Sarah has a B.A. in Political Science from Barnard College, Columbia University and an M.A. in Education from Tufts University. She has taught high school social studies, ESL and youth filmmaking workshops. Sarah also coordinated social justice programs for organizations including the American Friends Service Committee and the San Francisco Volunteer Center. She was a member of New Day Films where worked on the marketing committee, and she has served as a juror for documentary film festival competitions including the Audience Awards Women's Film Challenge. She has received a California Council For The Humanities grant, a Paul Robeson Award For Independent Media grant, and the Pacific Pioneer Fund grant among others for her film work. 


Rosie Pineda is a multi-passionate creative who knows the perspective-shifting power of documentary films. Documentaries have been and remain a vital source of her on-going education and is she excited to be a part of bringing GOOD DOCS and GOOD TALKS to students around the world. 

As a Sociology and Spanish double major at Loyola Marymount University, Rosie enriched her education by co-founding Nuestra Alma Latina to help support other Latina students who were the first in their families to attend college. She also studied abroad in Madrid and led an alternative break trip to Juarez, Mexico to meet and learn from the communities being affected by femicides and globalization. She holds an M.A. in Photography and Urban Cultures from Goldsmiths College, University of London where she wrote her dissertation and produced a photo essay on the Latin American population in London. 

During her professional career Rosie has supported various start-ups bringing her valuable skills in web and graphic design, operations, e-commerce, editing, customer service and outreach. She enjoys wearing many hats and being of service to librarians, professors, community leaders and independent filmmakers.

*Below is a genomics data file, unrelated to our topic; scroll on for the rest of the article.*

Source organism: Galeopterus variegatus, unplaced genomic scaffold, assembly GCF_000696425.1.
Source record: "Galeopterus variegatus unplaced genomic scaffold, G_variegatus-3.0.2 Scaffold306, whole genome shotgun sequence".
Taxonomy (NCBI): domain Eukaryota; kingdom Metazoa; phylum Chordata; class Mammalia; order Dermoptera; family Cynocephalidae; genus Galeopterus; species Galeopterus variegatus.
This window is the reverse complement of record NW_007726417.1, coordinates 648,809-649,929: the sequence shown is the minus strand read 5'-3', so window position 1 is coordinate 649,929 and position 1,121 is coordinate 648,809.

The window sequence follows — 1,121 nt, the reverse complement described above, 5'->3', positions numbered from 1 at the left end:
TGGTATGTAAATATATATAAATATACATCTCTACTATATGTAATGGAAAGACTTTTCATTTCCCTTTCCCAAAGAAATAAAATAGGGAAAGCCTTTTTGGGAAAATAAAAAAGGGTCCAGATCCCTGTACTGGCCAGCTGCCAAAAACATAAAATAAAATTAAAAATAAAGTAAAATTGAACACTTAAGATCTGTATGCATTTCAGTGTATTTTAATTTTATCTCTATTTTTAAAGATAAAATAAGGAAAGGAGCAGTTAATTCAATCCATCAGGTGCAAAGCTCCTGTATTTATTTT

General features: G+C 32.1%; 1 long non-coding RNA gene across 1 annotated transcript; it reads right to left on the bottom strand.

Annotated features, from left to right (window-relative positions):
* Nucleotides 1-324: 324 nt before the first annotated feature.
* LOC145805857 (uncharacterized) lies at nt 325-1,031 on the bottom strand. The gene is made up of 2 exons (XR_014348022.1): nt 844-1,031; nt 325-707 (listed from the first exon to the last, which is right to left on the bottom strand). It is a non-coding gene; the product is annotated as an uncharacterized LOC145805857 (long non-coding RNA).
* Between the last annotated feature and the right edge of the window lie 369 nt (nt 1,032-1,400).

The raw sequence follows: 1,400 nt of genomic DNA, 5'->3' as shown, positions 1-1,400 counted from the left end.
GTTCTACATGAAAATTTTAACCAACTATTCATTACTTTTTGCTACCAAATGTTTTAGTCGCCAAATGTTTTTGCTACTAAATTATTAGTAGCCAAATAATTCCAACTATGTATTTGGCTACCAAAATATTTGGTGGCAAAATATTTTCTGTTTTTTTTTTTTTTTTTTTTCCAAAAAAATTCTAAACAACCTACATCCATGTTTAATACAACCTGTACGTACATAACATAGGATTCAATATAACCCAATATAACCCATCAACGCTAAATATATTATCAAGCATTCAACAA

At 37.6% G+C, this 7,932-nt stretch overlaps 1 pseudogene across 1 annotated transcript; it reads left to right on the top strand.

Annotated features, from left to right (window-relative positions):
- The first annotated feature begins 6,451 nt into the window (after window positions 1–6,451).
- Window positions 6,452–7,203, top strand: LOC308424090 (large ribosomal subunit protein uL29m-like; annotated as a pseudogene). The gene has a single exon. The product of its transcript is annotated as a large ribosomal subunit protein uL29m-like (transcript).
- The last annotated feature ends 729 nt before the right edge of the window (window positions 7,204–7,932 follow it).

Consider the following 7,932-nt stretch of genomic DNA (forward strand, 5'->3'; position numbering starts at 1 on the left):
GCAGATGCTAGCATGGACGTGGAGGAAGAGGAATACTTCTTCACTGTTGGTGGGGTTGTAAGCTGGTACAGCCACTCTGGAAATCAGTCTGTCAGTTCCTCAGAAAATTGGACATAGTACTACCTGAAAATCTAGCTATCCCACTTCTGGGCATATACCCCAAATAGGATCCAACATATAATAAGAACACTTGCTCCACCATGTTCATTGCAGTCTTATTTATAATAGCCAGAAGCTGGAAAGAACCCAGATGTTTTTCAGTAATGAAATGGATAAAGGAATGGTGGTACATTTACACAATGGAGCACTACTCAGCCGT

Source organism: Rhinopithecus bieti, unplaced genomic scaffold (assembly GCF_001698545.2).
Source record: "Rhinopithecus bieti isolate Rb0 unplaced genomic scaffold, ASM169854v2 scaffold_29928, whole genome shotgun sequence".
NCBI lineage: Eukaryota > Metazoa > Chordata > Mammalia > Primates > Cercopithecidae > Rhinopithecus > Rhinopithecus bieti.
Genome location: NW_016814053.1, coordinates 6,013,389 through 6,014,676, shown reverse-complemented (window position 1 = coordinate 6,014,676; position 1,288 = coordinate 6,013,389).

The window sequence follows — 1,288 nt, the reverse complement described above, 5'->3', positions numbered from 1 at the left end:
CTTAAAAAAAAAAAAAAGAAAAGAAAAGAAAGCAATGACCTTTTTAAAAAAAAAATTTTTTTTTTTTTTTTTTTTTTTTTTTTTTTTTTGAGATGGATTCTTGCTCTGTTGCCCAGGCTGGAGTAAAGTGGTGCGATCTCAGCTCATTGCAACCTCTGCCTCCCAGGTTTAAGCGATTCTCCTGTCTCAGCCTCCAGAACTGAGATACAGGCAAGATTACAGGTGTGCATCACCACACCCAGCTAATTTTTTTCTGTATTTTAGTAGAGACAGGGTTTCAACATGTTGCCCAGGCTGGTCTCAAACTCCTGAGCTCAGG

In her own time she writes, creates art, enjoys yoga, dancing, meditation, reading and watching documentaries. 


Linda Lu is an ambitious first-generation immigrant who's no stranger to the fields of filmmaking and social change. She started out as an intern for GOOD DOCS in December 2017, and subsequently became the database marketing manager in March 2018. At GOOD DOCS she is responsible for generating targeted lists and crafts individualized outreach campaigns for GOOD DOCS films and working on special projects. 

Linda graduated magna cum laude from University of Southern California in May 2017 with a B.A. in Communication and minors in Screenwriting and Cinematic Arts. During her academic career, she interned at organizations including Revolve Impact, which focuses arts and culture as agents for social change. She has also worked on numerous film sets, ranging from narrative films to VR shorts.


In her free time, Linda likes to sing, dance, watch and make films, take photos, explore LA, and hang out with friends and family. 


Kim Koltun is an engaged, young academic committed to sharing progressive, independent documentaries with students, campuses and communities where they can make an impact. She coordinates research, filmmaker interviews, requests and social media for GOOD DOCS.


Kim is a recent magna cum laude graduate from Cal Poly San Luis Obispo, where she studied Sociology and History. Kim has interdisciplinary interest in a variety of issues and has been published in The Forum: Journal of History.


In her free time she enjoys coaching lacrosse, swimming and hanging out with her dog Hazel.